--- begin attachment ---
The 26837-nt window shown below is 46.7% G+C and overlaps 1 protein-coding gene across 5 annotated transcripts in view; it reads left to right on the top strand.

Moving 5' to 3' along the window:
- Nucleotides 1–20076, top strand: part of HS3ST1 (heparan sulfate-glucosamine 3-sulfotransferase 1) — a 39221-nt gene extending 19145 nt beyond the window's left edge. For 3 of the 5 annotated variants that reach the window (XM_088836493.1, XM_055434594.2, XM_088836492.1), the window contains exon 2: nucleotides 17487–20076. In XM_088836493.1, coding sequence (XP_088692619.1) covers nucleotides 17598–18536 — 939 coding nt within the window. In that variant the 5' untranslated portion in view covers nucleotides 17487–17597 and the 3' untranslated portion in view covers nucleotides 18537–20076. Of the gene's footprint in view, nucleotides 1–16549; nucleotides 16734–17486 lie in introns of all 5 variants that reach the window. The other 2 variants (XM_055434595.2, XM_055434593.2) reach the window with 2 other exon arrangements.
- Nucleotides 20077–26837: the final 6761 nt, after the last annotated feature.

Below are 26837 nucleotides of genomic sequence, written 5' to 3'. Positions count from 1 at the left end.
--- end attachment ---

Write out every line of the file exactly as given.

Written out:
The 26837-nt window shown below is 46.7% G+C and overlaps 1 protein-coding gene across 5 annotated transcripts in view; it reads left to right on the top strand.

Moving 5' to 3' along the window:
- Nucleotides 1–20076, top strand: part of HS3ST1 (heparan sulfate-glucosamine 3-sulfotransferase 1) — a 39221-nt gene extending 19145 nt beyond the window's left edge. For 3 of the 5 annotated variants that reach the window (XM_088836493.1, XM_055434594.2, XM_088836492.1), the window contains exon 2: nucleotides 17487–20076. In XM_088836493.1, coding sequence (XP_088692619.1) covers nucleotides 17598–18536 — 939 coding nt within the window. In that variant the 5' untranslated portion in view covers nucleotides 17487–17597 and the 3' untranslated portion in view covers nucleotides 18537–20076. Of the gene's footprint in view, nucleotides 1–16549; nucleotides 16734–17486 lie in introns of all 5 variants that reach the window. The other 2 variants (XM_055434595.2, XM_055434593.2) reach the window with 2 other exon arrangements.
- Nucleotides 20077–26837: the final 6761 nt, after the last annotated feature.

Below are 26837 nucleotides of genomic sequence, written 5' to 3'. Positions count from 1 at the left end.